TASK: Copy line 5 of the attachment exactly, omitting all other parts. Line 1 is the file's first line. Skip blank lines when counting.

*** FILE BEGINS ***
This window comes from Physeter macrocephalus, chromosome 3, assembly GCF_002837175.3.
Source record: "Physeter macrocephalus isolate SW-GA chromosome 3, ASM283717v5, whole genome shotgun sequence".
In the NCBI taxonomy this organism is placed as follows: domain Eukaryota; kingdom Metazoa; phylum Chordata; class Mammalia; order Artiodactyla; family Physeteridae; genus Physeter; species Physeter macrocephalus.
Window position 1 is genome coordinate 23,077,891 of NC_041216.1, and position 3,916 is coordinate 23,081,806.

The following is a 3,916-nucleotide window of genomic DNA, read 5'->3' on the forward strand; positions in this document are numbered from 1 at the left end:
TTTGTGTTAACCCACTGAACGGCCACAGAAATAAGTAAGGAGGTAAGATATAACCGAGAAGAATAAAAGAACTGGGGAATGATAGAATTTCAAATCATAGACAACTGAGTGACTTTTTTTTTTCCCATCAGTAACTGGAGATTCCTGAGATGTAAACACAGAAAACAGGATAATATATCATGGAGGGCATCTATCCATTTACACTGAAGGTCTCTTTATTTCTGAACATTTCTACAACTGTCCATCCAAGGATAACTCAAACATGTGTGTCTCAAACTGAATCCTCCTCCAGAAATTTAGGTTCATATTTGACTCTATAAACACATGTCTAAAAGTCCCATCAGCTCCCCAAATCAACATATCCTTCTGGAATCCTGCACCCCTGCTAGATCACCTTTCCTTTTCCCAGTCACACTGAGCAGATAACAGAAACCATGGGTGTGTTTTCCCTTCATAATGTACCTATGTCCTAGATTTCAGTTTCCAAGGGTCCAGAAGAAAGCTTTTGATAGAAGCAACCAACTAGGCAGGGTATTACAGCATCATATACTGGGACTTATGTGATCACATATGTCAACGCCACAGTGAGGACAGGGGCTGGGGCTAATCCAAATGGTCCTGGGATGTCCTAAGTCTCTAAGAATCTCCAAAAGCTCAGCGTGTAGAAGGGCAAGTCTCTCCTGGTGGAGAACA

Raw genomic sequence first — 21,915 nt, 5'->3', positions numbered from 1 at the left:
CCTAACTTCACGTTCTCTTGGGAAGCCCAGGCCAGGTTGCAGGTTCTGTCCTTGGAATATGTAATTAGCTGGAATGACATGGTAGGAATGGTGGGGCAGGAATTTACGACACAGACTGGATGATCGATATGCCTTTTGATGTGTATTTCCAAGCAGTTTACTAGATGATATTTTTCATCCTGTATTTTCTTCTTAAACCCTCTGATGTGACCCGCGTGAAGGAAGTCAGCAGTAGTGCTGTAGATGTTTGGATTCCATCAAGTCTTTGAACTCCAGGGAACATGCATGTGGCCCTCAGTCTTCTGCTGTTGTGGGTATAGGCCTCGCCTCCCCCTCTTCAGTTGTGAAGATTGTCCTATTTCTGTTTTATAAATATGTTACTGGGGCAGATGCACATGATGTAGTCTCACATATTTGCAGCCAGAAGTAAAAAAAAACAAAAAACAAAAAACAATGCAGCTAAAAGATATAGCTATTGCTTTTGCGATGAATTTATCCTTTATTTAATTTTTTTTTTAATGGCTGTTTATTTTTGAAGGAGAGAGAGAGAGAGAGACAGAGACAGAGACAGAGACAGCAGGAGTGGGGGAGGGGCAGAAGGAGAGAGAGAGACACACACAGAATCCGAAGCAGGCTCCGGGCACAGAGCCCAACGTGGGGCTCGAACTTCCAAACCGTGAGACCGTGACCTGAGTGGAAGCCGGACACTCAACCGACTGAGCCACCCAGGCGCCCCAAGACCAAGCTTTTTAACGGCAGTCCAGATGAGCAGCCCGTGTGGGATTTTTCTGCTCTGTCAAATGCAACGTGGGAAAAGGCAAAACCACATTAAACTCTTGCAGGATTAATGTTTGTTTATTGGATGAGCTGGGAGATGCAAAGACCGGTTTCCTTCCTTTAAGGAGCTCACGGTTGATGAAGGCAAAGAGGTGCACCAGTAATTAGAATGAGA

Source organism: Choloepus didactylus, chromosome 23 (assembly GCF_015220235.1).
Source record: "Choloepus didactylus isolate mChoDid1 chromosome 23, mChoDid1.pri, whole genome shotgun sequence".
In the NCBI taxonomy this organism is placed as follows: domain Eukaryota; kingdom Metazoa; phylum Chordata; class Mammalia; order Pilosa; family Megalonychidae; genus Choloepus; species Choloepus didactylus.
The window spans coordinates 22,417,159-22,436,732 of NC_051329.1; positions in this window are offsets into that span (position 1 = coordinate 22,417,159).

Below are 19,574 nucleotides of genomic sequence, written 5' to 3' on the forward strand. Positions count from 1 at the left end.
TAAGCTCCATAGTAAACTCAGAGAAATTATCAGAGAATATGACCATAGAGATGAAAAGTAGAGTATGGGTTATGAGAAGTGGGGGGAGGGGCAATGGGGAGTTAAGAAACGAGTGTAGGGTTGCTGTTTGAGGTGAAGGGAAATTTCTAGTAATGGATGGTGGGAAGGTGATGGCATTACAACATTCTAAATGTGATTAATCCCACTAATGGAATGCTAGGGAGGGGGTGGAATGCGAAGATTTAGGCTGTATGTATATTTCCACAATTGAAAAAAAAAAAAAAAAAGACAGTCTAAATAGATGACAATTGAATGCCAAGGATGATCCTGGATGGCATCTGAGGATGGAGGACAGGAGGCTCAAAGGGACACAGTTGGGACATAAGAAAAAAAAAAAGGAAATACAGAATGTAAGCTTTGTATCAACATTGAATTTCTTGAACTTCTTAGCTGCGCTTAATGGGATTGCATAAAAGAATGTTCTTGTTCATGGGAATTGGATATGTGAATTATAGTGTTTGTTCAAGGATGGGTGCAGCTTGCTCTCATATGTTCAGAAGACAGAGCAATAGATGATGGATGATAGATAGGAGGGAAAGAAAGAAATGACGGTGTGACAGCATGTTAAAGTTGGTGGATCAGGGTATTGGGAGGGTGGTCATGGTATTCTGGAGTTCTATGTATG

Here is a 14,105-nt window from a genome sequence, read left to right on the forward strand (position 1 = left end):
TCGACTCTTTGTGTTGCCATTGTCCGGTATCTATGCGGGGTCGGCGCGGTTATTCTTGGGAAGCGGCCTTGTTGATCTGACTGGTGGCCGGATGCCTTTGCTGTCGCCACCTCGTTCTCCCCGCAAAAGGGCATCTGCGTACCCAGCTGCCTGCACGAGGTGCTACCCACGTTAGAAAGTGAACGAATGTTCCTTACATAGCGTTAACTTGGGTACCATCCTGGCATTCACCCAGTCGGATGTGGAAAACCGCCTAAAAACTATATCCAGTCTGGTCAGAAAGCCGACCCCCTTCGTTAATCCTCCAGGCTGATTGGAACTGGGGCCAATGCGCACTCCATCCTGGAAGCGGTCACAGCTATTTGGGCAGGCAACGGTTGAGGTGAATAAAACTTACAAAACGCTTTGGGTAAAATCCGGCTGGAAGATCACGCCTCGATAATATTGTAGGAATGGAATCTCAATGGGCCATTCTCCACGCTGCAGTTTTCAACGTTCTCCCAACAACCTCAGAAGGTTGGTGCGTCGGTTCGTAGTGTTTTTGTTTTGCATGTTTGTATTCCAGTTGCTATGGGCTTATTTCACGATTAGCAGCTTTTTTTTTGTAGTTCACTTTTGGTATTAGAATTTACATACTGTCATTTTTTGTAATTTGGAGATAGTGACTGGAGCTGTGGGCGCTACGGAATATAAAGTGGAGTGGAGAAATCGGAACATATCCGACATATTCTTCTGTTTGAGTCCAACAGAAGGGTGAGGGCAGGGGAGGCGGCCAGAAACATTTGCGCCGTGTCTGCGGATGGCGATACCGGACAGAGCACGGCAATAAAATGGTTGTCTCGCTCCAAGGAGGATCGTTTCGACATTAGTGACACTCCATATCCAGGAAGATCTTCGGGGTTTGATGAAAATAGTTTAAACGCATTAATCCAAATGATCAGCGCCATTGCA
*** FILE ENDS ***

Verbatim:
The following is a 3,916-nucleotide window of genomic DNA, read 5'->3' on the forward strand; positions in this document are numbered from 1 at the left end: